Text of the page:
Project Management Methodologies

4 Tried and Tested Project Management Methodologies

By Kirsten McNeice
Talent and Employer Brand Manager
May 18 2021 read

There are many different project management methodologies out there, and no one choice is right for every team. Some teams need a pre-developed plan that they can follow to the letter, while others are used for basing their next steps on recent results.

Other teams combine different approaches to get the exact results they need. Even with recent trends in project management providing new options all the time, there isn’t always a pre-set methodology that works.

In that case, the best strategy is to review what’s available and cherry-pick the most useful elements. To get you started, here are four of the most widely used project management methodologies, all of which are useful in whole or in part to many different organizations.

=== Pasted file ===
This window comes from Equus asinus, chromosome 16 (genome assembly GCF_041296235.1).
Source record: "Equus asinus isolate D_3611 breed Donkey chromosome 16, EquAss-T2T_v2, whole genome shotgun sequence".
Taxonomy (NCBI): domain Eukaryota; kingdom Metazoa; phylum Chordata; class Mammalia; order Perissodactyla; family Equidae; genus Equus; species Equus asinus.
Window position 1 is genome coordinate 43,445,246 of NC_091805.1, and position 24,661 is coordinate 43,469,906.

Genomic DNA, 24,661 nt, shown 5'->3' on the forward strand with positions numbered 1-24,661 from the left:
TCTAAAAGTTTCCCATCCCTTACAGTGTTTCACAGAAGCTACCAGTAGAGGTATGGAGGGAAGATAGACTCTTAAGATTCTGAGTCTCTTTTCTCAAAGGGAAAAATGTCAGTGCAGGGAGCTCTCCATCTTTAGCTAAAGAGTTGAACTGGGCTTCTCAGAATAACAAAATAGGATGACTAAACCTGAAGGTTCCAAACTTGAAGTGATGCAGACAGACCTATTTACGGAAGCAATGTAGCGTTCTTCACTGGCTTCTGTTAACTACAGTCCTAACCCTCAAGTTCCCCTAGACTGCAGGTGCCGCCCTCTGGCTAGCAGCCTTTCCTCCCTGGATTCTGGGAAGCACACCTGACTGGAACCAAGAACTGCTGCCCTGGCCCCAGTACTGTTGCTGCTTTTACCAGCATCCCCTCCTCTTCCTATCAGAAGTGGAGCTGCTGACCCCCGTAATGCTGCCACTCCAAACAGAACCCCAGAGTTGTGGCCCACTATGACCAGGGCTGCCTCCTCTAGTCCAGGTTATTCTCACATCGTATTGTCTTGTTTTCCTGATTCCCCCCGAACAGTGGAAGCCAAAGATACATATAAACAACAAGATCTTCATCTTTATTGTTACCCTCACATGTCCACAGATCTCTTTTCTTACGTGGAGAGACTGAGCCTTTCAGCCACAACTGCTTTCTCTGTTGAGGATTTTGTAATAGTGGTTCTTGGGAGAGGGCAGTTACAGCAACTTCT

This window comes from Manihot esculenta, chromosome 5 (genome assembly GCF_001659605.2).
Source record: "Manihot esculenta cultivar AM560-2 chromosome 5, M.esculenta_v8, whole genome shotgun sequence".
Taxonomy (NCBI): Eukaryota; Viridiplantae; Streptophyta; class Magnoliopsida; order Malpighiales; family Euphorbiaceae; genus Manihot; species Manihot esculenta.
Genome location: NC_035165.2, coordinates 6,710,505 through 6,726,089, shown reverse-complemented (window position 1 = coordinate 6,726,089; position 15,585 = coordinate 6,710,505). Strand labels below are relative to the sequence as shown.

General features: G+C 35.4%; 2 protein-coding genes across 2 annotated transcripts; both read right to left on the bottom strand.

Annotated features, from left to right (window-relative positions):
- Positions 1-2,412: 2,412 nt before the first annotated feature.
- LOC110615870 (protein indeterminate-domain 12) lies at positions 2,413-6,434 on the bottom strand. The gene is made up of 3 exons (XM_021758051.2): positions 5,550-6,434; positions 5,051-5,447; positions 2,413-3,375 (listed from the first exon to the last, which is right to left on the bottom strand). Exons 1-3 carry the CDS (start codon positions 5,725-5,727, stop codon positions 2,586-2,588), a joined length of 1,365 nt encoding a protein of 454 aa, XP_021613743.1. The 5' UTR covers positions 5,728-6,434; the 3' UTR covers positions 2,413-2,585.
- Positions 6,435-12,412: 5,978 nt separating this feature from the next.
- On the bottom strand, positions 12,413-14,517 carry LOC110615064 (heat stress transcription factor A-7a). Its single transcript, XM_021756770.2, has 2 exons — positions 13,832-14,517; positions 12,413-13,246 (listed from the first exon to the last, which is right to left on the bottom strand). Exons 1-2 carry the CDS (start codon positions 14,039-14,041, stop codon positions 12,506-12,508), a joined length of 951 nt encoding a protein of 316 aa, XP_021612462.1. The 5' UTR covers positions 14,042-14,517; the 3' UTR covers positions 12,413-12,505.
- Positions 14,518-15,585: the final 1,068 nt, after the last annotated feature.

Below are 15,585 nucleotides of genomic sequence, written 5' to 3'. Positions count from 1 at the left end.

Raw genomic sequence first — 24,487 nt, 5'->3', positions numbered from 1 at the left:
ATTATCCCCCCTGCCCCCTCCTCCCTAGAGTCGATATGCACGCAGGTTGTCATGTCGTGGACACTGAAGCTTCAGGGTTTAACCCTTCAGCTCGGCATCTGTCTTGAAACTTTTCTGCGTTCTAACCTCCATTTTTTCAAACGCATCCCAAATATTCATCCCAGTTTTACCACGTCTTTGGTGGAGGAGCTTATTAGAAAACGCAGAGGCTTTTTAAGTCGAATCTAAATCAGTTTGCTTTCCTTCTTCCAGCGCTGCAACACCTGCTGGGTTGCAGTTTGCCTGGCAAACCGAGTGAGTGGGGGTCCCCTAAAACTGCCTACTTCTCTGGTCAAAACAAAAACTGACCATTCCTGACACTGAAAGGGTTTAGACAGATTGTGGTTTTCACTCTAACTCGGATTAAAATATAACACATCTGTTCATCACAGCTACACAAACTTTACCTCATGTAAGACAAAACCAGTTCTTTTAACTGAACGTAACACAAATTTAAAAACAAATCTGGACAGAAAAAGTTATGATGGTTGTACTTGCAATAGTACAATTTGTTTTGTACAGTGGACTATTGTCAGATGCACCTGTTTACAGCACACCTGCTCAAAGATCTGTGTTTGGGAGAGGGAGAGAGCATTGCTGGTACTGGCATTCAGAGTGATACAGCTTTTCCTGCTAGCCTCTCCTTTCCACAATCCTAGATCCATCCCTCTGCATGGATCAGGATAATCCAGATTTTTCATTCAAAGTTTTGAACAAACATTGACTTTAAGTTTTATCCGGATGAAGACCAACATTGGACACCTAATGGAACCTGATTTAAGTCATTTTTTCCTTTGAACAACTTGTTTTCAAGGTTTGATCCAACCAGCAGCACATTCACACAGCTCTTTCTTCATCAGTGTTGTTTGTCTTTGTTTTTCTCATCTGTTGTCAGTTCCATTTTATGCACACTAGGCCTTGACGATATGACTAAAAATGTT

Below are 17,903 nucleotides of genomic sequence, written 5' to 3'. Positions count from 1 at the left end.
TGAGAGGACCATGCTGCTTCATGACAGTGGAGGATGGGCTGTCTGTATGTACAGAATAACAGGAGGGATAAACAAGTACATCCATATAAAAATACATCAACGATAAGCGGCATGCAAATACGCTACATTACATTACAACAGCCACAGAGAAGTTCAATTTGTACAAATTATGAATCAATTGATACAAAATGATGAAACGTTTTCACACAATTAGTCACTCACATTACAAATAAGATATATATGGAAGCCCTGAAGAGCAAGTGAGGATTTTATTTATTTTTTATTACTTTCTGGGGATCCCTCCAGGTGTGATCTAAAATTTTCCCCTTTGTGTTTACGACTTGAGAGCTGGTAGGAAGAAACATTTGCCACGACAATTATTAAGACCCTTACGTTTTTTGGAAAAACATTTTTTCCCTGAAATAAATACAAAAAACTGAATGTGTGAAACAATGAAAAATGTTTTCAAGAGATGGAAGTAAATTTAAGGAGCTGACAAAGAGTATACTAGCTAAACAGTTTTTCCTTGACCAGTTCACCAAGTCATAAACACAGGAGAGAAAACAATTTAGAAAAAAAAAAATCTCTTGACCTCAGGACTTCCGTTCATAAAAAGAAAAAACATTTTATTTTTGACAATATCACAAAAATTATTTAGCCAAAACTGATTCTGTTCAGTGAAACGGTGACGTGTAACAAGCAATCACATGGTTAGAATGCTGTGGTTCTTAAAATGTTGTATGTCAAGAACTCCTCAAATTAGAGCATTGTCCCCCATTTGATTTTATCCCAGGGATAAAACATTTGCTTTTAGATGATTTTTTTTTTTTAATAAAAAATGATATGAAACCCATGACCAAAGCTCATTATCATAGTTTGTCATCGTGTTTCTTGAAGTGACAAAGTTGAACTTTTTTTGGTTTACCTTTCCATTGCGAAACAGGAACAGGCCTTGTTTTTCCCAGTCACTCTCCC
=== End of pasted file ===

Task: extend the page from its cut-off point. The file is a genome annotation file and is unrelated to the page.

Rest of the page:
1. Agile

As the name suggests, Agile focuses on approaching a project with as much flexibility as possible. It operates on the assumption that scenarios change and the results of one stage of a project will naturally inform what happens next.

Agile is thus less of a cut-and-dried process than a set of principles. It places collaboration and discovery over rigid adherence to a roadmap, and delivery of a working product or service over perfection.

Each stage of an Agile project has four basic phases:

  • ‌Discover project requirements, client needs, and resources available
  • ‌Design a working model of a solution
  • Develop a prototype
  • Test the prototype and get client feedback

Progression through these phases isn’t set in stone. At any point, a team may decide that they need to go back and re-work what happened in the prior phase — for example, in prototype development.